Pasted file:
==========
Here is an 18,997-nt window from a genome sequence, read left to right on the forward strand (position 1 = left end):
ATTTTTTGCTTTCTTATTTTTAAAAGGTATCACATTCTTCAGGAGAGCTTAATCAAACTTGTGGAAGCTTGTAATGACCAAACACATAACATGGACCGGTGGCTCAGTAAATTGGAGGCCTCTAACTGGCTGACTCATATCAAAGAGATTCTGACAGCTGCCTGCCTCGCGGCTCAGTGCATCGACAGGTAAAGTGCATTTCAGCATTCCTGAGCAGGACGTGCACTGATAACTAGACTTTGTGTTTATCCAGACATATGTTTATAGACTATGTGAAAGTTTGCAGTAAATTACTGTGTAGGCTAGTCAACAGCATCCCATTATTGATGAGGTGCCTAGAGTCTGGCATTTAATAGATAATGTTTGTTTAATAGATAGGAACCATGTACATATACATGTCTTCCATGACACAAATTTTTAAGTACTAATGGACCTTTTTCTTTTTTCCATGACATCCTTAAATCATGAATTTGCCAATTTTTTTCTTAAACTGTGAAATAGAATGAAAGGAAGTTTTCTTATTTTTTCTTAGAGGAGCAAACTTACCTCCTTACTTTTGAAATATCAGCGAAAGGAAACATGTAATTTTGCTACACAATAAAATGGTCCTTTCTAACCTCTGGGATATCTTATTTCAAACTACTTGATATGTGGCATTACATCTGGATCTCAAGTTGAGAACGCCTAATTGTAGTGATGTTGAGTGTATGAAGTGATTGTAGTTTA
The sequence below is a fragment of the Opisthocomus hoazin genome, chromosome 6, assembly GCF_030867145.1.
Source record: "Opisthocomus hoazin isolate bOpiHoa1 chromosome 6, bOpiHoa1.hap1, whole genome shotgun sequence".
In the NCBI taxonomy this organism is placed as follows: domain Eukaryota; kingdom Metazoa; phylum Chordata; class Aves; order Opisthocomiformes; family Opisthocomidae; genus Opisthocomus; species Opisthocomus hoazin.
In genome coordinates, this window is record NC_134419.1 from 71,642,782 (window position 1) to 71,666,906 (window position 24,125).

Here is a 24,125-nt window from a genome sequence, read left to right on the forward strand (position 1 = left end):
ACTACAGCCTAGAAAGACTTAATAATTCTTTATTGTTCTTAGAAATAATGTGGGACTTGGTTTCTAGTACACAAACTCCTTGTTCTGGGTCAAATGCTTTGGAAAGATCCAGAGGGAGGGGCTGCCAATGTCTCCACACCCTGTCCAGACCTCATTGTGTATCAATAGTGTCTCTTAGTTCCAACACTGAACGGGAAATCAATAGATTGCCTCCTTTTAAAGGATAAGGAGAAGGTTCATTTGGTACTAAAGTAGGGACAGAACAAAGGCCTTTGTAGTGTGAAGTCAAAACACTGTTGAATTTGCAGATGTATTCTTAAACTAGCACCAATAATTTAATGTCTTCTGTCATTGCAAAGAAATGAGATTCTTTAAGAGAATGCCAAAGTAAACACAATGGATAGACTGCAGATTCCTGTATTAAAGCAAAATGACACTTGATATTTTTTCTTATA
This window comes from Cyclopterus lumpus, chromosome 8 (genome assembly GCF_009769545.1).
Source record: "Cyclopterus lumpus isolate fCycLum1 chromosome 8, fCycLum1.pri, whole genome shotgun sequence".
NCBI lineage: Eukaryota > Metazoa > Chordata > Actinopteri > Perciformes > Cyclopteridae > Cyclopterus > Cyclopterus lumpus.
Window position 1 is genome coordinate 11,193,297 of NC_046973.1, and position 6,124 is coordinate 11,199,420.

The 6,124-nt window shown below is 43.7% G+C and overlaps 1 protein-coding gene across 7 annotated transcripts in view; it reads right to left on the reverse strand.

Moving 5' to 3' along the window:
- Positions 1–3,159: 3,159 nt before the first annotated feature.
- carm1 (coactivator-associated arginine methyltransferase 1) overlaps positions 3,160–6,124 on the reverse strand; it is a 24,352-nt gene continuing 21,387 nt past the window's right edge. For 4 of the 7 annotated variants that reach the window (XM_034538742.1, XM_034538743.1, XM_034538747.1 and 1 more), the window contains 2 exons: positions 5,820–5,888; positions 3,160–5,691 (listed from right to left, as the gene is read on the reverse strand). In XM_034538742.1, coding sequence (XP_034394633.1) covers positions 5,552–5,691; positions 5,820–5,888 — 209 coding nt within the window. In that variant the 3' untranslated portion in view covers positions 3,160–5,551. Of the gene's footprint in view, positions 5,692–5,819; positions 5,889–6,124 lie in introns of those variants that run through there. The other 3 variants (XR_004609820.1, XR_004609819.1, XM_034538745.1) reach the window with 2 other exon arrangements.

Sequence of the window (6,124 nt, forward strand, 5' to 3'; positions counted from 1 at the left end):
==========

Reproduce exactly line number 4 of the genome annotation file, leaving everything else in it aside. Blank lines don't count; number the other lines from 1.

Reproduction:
Source record: "Opisthocomus hoazin isolate bOpiHoa1 chromosome 6, bOpiHoa1.hap1, whole genome shotgun sequence".